It’s time for tea, tea and more tea

Adagio loose leaf apple spiced chai

In the post-Christmas wind-down, Rich and I have both managed to catch the lurgie. Whilst we’re not particularly full of cold, we’re not able to control our temperatures very well (lots of being covered in blankets and clutching of hot water bottles going on), sore throats, and much fatigue. So boring. So it’s been somewhat of a relief and good timing to review some soothing, healthy teas from Adagio.

When I was contacted and asked whether I’d be interested in reviewing these loose-leaf tea blends, I jumped at the chance. 2015 is going to be a year focused on regaining my health, strength and fitness so finding a drinkable alternative to sugar-free squash is a good start. I requested for them to send over a selection of healthy teas since I’m not a black tea drinker at all (although Rich is, he could easily down six or more cups in a day).

They arrived before Christmas but we had to wait until Christmas Day for Rich to open his new swish OXO tea ball strainer, so that we could brew the loose leaf tea properly. We’ve since been sampling the various blends, including Spiced Apple Chai (my favourite so far), foxtrot (“a herbal cocktail of Egyptian chamomile, South African rooibos (with a touch of vanilla) and fresh peppermint”), Hojicha, Berry Blues (“a smooth and slightly tart blend of blueberries, apple pieces and hibiscus flowers”) as well as a whole host of loose leaf green tea blends.

Loose leaf spiced apple chai tea

The spiced apple chai loose leaf tea in the OXO good grips tea twisting ball strainer… enough for 3-4 mugs of tea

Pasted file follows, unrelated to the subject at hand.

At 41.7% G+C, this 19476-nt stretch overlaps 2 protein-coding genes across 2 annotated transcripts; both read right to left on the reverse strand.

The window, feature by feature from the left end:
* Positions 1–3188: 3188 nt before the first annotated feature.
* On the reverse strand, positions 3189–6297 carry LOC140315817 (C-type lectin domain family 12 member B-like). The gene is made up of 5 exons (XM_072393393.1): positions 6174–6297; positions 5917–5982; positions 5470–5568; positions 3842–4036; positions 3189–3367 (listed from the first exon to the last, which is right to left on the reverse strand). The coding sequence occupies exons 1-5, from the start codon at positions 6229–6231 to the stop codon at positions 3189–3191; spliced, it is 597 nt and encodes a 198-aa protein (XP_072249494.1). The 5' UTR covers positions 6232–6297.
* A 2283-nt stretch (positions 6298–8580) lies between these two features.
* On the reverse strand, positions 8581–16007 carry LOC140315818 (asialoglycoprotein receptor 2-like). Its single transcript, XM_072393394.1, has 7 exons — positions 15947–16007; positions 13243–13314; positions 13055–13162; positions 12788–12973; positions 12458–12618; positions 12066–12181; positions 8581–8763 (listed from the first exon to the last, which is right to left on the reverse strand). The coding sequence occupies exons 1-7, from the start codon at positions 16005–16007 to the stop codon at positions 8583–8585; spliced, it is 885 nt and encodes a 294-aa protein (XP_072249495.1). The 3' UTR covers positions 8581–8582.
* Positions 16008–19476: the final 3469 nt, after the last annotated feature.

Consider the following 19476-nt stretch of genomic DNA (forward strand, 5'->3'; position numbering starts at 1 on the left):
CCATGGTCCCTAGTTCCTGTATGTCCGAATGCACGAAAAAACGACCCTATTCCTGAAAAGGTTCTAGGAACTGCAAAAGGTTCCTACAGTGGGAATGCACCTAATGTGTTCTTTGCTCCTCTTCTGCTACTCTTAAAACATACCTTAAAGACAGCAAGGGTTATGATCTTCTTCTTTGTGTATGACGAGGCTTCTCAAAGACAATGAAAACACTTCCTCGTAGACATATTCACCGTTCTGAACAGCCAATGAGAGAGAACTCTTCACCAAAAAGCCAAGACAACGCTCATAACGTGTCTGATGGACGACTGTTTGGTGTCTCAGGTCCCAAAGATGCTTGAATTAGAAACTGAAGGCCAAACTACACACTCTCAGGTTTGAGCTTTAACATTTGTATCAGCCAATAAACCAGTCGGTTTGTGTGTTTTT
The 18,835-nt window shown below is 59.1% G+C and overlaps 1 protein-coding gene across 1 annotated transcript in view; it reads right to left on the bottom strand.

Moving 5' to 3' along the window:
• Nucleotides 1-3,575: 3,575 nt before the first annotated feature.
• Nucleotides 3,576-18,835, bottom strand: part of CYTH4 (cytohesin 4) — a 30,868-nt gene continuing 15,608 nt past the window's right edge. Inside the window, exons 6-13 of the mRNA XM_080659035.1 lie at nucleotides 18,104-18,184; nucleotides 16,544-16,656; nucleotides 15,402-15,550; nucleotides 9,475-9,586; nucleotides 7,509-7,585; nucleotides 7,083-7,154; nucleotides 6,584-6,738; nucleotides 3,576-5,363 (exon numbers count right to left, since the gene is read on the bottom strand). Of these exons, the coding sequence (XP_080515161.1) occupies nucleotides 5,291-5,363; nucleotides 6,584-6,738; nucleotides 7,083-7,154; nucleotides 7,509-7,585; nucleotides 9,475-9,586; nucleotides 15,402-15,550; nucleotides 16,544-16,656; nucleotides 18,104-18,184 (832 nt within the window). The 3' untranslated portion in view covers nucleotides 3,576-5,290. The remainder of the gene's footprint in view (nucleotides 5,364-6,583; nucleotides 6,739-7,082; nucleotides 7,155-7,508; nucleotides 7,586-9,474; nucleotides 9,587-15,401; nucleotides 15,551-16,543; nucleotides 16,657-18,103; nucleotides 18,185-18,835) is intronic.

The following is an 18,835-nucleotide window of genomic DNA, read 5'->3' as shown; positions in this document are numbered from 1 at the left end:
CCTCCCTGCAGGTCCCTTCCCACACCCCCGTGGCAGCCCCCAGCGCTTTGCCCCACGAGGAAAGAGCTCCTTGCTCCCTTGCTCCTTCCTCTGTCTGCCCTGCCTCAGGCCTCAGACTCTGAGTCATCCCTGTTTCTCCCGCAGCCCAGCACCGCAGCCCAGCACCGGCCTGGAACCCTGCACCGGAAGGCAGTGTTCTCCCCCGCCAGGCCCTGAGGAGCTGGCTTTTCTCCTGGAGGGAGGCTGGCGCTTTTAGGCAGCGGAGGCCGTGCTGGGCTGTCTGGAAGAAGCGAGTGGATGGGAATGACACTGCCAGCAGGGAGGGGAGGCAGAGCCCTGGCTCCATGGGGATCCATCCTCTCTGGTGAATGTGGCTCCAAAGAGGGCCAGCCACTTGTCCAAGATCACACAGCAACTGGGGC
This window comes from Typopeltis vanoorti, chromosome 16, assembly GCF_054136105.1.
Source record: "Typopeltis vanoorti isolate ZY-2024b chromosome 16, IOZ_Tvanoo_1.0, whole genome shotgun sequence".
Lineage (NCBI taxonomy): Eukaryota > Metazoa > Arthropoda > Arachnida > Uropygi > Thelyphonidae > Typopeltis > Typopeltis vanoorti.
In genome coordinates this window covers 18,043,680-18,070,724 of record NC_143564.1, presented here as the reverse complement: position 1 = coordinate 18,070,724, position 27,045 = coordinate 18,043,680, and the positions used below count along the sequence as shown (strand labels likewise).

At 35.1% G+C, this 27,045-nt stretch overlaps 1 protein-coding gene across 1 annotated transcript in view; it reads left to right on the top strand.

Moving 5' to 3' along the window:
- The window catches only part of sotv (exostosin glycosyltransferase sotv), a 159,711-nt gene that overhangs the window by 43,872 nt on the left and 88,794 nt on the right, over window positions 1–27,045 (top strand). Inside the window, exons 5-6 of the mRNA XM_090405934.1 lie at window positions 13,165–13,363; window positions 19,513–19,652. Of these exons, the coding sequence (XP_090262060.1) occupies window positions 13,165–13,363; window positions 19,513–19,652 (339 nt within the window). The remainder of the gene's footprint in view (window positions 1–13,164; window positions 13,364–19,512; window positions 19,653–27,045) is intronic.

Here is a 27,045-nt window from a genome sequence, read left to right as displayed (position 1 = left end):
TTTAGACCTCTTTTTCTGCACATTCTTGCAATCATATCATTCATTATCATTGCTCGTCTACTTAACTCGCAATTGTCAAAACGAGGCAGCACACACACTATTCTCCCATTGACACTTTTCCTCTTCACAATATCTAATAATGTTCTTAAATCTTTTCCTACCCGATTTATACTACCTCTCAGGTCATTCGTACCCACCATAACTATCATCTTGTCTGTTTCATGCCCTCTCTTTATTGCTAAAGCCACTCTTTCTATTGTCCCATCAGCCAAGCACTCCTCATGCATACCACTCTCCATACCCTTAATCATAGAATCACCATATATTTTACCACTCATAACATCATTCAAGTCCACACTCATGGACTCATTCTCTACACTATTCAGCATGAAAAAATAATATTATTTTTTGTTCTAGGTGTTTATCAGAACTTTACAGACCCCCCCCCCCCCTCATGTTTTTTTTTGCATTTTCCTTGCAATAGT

I’ve struggled in the past with pure green tea – although at one point I had “trained” myself to down a small pot within a morning at work – so for me, a green tea blend is a great way to try and stay hydrated and enjoy the various health benefits of green tea. The ball-type tea strainer we have has been really useful in helping us to achieve the strength of tea flavour that we want, and we’ve been able to share one scoops’ worth of tea in two cups easily, so there’s value for money to be had there.

I haven’t tried all of the teas yet, but I’m looking forward to taking them to work (the smaller samples come into foil fresh resealable packets) and being able to enjoy a proper cup of something calming and healthy whilst I work, rather than coming home wired and tired!

Feverfew Tea


I love the common name of many herbs and plants used in traditional medicines, and feverfew is no exception. We have masses of fewerfew cropping up all over the place at The Smallest Smallholding but it’s only recently that I’ve begun to properly look into its medicinal qualities.

Feverfew can be used as a tea to soothe nerves and hinder migraines, and as a tincture (herbal extract) for insect bites and itches. Although I don’t suffer from migraines, I am prone to bouts of “nerves” and anxiety, so I thought I might as well try to make a quick and easy feverfew tea.

Firstly, I had to cut a bunch of feverfew and dry the stems and flowers for a few weeks. This should provide a plentiful supply of dried “herbs” for the tea.

Once the feverfew has dried, all it takes is just a pint of boiling water poured over 1oz of dried feverfew to make the tea. Half a cup is the recommended amount, and like chamomile tea, drink several times a day if your nerves are getting the better of you!

Disclaimer: Feverfew tea and tinctures are not recommended for pregnant or nursing mothers, children under two years old and those sensitive to sensitive to plants of the Ragweed family, or allergic to pyrethrins.